The 6 Degrees of Separation – Connected By Mobile
Consumers have become more connected than ever, with Brits now spending between nine and ten hours per day online. But for marketers, building a truly connected picture of the customer journey can be a complex task.
As part of Mobile Marketing’s 2017 Connected Consumer Summit – which focused on today’s connected lifestyle and maximising marketing moments using technological advances such as AI and IoT – Tealium’s Director of Solutions Consulting, EMEA, David Morris, explored ways in which marketers can better connect the dots between disparate consumer channels. In his insightful session, Morris advised about the dangers of over-personalizing the marketing message and examined mobile’s role in providing consumers with a seamless brand experience.
With consumers constantly accessing the internet to check in on social media, search for products or services, or pre-set their heating before they arrive home, the scope of ‘mobile’ as a channel has expanded to include any device via which a consumer interacts with a brand – from smart TVs and connected cars to automated home systems.
Seemingly, the wealth of data available from the explosion of consumer touchpoints provides a green light for marketers to build in-depth profiles of their customers and tailor messaging according to their wants and needs – and as a result, personalisation has become a core element of the marketing strategy.
However, as Morris warned at the event, super-personalisation could spell disaster for brands that pry too deeply and make customers feel as though they are being tracked. So how can marketers make the most of mobile engagement without unnerving, and thus deterring, the customer?
Currently, the six degrees of separation include a brand’s website, mobile site, mobile app, physical store and contact centre – as well as nearby iBeacons. As Morris explained, mobile – coupled with location intelligence – is the key to connecting these channels:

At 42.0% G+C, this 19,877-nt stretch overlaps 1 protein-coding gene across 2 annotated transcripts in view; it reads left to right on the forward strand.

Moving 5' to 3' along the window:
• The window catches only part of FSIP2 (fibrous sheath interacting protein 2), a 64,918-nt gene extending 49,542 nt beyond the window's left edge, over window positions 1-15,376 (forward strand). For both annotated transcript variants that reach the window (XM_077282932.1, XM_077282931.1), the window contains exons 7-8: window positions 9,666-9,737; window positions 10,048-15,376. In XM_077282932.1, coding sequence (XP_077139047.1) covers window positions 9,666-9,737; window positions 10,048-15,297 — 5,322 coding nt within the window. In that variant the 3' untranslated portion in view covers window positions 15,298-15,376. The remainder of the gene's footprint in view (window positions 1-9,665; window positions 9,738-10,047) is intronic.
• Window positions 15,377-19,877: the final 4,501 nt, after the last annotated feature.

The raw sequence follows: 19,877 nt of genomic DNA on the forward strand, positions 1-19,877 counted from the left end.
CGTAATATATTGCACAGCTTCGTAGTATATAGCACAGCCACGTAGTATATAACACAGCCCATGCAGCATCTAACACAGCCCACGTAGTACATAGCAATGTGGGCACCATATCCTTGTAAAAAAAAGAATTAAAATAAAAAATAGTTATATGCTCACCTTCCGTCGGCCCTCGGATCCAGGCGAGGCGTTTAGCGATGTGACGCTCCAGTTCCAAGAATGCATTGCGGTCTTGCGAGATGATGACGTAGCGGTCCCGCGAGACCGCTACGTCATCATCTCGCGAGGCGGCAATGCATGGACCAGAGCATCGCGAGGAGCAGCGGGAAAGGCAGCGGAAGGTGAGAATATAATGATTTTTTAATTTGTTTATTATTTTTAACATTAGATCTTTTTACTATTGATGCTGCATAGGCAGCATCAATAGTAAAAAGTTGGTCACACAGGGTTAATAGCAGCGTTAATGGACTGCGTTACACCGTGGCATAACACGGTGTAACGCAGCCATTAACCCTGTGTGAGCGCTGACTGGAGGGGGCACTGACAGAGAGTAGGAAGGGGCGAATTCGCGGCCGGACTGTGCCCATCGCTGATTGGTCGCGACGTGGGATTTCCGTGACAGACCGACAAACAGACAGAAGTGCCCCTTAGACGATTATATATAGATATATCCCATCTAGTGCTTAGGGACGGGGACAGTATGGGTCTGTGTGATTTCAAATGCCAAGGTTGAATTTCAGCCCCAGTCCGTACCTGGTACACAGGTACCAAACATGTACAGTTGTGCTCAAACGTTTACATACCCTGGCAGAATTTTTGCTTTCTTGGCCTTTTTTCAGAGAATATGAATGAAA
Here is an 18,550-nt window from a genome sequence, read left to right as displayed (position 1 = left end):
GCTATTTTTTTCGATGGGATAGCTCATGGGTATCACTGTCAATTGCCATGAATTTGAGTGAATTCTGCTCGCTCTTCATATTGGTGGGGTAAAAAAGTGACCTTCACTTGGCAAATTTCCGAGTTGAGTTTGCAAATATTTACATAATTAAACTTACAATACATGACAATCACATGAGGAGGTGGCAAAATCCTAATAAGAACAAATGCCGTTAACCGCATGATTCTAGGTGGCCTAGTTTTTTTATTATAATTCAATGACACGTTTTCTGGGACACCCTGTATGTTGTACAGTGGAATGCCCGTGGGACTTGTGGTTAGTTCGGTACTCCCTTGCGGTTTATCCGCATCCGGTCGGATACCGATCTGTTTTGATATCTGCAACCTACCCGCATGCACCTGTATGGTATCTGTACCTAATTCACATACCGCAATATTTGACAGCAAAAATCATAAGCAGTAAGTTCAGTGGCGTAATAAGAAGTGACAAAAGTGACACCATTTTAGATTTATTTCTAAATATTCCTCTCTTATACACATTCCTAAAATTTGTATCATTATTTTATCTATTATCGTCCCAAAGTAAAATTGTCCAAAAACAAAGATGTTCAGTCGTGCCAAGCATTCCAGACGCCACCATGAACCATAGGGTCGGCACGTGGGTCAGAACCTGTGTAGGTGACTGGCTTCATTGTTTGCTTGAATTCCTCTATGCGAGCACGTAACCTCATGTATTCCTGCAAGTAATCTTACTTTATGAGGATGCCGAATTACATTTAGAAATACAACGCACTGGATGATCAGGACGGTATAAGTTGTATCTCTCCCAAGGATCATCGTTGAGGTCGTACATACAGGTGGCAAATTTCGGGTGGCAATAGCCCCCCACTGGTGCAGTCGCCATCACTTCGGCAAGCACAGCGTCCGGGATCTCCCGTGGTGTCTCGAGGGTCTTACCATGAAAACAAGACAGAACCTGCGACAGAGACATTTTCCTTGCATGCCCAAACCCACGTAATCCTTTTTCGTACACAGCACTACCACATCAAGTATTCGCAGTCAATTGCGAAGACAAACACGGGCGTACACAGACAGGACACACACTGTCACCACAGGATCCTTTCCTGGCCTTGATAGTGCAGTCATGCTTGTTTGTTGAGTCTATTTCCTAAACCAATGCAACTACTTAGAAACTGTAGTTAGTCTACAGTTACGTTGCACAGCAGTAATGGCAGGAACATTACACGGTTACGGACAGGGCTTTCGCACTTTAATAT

Firstly, brands can gather a great deal of customer data via website interactions, and this increases further – due to location intelligence technology – when both desktop and mobile versions of a site are accessed within close proximity.
Mobile apps are also invaluable for collating location-based data as users tend to agree to share their location details via this channel, and marketers can glean vital lifestyle information beyond the app. Even messaging apps are beginning to draw on brand experience and services.
Leveraging reliable, first-party customer support data from a company’s contact centre is important as it can help the marketing team drive optimum levels of personalisation to encourage further sales.
In addition, in-store interactions can provide a wealth of data that often remains untapped by the marketing team. Focusing on transaction and refund data, for example, can help marketers optimise their online targeting strategies.
Finally, the emergence of iBeacons – which enable nearby mobile device users to perform actions while also tracking their location – is helping brands to anonymously identify on-the-go mobile users to deliver timely, relevant messages. Brands should consider offering product connectivity via mobile apps to further increase customer engagement through this channel.
Being able to identify how, when, and where customers interact with brands is crucial in building a holistic customer profile, and as Morris asserted, location will soon become the new third-party cookie.
Morris summed up the session by reiterating that although it is important to maintain a steady flow of dialogue with prospective customers – using a universal hub to unite previously fragmented data silos – brands need to be cautious about how they deploy real-time, location-based data available from new channels, avoiding super-personalisation, to facilitate a truly connected user journey.